My image shifts when I’m focusing my SCT and after I get a great focus, the focus will change. What is happening?
May 13, 2009
All Celestron SCTs and some Maks adjust focus by sliding the primary mirror along a set of nesting baffles inside the main tube. This is done by an arm to one side of the tube that is fixed to the mirror. Because of this design, some lateral shift may occur as you focus the scope. This will be seen as a jump in focus and is usually described as “image” or “mirror” shift.
While some of this is inherent in the design, excessive shift in new scopes can be caused by lubricating grease clumping on the baffles. Work the focus back and forth to evenly spread the baffle grease and reduce shift. This will also spread the lubricant greasing in the focusing bearings and on the threaded focusing shaft for smoother action.
If the focusing knob is off-center, it will pull laterally as you focus. So another fix is to loosen the three screws on the plate beneath the focusing knob and re-center the focus knob by trial and error. This re-centering repositions the ball bearings and the threaded focus shaft they carry in your SCT, improving the action of the focusing.
Aftermarket “zero-image shift” focusers that replace the visual back are another solution. They use the original focuser for rough focusing, then allow fine focusing without using the original focuser.
A more extreme version of image shift is mirror flop, seen especially in SCTs with apertures 11 in and larger. Gravity will cause the heavy mirror to actually move or flop a tiny amount as the scope tracks, causing focus to be lost. It often occurs when moving through the meridian.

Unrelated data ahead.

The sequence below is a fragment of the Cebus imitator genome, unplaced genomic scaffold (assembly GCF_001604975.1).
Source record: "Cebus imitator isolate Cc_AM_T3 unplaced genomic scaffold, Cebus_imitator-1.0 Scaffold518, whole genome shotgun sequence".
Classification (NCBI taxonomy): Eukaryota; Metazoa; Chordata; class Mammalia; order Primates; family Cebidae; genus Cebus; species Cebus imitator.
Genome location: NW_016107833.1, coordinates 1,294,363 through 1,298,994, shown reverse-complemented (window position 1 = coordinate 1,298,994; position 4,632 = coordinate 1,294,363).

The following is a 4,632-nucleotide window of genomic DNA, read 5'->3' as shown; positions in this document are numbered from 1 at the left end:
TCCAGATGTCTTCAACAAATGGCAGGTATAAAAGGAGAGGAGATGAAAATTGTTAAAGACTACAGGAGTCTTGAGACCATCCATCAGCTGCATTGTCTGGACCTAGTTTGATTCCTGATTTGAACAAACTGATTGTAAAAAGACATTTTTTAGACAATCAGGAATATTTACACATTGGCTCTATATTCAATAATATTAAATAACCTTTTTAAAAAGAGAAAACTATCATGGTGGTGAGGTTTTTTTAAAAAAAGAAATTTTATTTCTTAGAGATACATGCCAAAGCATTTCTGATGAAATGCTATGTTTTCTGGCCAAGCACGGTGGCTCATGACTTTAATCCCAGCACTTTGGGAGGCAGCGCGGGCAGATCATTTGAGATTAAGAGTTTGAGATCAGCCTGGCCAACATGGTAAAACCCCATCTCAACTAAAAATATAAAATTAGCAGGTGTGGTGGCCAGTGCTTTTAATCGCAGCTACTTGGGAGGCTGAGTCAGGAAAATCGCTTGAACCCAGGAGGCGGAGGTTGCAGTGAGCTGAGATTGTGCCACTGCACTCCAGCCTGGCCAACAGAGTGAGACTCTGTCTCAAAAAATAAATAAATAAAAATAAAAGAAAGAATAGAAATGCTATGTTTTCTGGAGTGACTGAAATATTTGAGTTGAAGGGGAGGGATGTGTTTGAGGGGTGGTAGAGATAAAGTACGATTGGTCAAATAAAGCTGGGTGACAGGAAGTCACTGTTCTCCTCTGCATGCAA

You can always move the focusing knob left (counterclockwise or towards infinity on most scopes) to achieve final focus. This moves the mirror upwards (inwards) against gravity minimizing the possibility of image shift and mirror flop.
The best solution for flopping is to use mirror locks, a set of one or more screws that can be safely moved in contact against the primary’s back. This holds or “locks” it in place during astrophotography or a long observation of an object.
The EdgeHD mirror clutches apply tension to a flexible rod attached to the primary mirror support. With enough tension from both clutches, they are effective greatly lessening mirror shift or mirror flop when the scope is moved around in different orientations while in use.
Because they are flexible, the EdgeHD mirror clutches won’t prevent focusing while tightened. However, because they do put force on the mirror, they should be loosened when focusing. Otherwise the combination of their force and the focusing effort may put unequal pressure on the primary mirror, causing it to bind or unevenly shift while focusing.
Note: All C14 tubes have two regular mirror locks. (For the EdgeHD 14 in, they are provided in addition to the clutches.) These locks do just that: lock the mirror. They should not be used to lock focus. They are intended for scope transport only. They are properly used with the mirror in a fully backed position. Use in any other position may damage the mirror by placing too much pinpoint stress on it.
Finally, focus and collimation can change due to temperature changes which cause thermal expansion-contraction of your scope as it is used. This effect cannot be completely eliminated, but it is greatly reduced by use of annealed optical glasses and proper construction of the telescope tube.